Unless you have been asleep or just born in the past three years, you will have found many library articles touting the growth and value of the weblog.1 You may also have attended one of the many technology/library conferences, such as Computers in Libraries, and even an ACL Conference and gone to a presentation on blogs. You will have heard that you must blog, and in conjunction use RSS – whatever that is – if you wish to communicate more effectively with your patrons, your staff, or anyone else.2 Hopping on the blogging bandwagon can “save” your institution, make you a better librarian or teacher. As Irene McDermott notes, “Just as it has been imperative for everyone to have a Web page, now everyone with the slightest interest in being au courant must, absolutely must, have a blog.”3 This paper will examine the hype surrounding blogging, the hope or potential benefits of blogging for your institution, as well as the hysteria or negative aspects of blogging. This will be accompanied by comments about my personal experience over the past 4 years with The In Season Christian Librarian. Writing a formal article about blogging seems odd because the style of a blog is casual and conversational and often stream of consciousness. Marshall Brain (2004) says, “There is no particular order to [blogs]. For example, if I see a good link, I can throw it in my blog. The tools that most bloggers use make it incredibly easy to add entries to a blog any time they feel like it.”4 However, given the short time blogs have been around, several doctoral level theses on blogging have appeared in Dissertation Abstracts.5 This paper does not draw on dissertations but does make reference to several formal presentations at conferences in addition to national surveys and white papers. Even after 4 years, much remains unclear and undecided about blogging.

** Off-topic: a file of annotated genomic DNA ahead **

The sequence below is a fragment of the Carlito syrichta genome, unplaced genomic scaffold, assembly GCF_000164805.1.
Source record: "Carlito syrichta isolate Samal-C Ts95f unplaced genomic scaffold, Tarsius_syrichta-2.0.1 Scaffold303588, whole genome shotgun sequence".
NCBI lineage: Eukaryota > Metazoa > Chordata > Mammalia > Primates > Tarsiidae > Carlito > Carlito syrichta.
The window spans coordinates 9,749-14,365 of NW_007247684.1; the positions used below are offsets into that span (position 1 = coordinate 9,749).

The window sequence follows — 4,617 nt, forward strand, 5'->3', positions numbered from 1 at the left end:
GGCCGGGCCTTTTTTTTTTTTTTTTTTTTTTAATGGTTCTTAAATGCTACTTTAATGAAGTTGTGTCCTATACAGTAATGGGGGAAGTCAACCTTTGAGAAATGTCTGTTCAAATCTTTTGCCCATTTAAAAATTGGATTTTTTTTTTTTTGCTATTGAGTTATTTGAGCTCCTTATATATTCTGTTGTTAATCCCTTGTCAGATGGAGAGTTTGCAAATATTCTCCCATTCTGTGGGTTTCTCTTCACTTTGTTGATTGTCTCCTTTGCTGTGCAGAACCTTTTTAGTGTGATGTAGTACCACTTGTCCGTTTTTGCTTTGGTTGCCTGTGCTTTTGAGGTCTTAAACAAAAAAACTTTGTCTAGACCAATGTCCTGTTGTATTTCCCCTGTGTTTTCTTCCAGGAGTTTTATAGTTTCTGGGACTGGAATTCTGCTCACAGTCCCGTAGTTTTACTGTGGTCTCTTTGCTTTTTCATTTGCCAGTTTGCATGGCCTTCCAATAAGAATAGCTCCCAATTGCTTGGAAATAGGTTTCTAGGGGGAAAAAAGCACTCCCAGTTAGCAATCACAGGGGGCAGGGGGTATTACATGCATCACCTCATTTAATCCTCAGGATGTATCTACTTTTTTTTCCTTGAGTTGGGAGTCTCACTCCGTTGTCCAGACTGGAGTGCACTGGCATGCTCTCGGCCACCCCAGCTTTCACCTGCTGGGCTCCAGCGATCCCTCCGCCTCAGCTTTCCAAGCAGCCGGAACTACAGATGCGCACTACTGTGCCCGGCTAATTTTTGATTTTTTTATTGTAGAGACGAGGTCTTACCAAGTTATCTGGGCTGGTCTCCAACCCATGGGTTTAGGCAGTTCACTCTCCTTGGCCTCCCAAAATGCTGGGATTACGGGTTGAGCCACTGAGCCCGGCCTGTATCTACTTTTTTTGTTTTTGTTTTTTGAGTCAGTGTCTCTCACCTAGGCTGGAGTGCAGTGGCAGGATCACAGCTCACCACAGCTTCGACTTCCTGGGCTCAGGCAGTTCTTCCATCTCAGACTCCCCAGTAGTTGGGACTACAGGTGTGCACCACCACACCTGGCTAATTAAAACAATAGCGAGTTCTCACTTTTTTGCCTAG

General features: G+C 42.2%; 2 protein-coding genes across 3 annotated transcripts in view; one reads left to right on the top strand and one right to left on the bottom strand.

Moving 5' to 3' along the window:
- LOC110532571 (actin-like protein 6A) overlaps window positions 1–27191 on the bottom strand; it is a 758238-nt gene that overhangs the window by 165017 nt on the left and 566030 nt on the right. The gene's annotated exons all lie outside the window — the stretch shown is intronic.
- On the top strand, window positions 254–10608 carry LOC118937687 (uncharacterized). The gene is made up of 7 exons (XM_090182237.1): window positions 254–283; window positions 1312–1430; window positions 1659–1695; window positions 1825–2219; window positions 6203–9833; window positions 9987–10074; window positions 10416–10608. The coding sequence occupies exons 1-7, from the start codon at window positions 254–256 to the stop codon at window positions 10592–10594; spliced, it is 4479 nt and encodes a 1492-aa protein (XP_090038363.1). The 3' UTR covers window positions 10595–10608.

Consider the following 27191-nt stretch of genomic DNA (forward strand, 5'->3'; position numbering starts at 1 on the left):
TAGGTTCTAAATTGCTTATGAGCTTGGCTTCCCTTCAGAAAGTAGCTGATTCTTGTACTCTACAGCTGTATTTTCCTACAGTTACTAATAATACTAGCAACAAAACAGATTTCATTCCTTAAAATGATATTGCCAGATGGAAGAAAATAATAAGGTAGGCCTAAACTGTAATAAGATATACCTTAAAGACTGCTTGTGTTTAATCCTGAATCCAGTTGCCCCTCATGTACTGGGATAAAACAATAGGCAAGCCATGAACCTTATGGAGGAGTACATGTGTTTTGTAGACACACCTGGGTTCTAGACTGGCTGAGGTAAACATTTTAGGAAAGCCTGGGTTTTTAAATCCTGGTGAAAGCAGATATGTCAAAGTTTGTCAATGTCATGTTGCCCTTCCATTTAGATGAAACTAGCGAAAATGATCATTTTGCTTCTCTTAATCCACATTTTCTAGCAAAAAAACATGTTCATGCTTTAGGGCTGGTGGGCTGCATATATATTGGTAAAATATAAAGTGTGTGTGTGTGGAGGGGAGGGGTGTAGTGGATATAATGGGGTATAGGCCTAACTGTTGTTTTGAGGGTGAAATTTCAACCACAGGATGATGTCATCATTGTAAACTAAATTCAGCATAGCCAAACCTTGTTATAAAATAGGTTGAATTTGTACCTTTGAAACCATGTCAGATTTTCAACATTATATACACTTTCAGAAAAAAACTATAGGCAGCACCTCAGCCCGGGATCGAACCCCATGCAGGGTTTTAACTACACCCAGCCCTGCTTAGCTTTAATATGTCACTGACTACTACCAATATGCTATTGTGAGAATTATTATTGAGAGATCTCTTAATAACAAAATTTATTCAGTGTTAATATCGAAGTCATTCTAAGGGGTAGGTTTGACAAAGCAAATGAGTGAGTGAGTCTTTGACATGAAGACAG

"Blogging: Rants, Raves, and Random Thoughts,"
The Christian Librarian: Vol. 50
, Article 2.
Available at: http://digitalcommons.georgefox.edu/tcl/vol50/iss1/2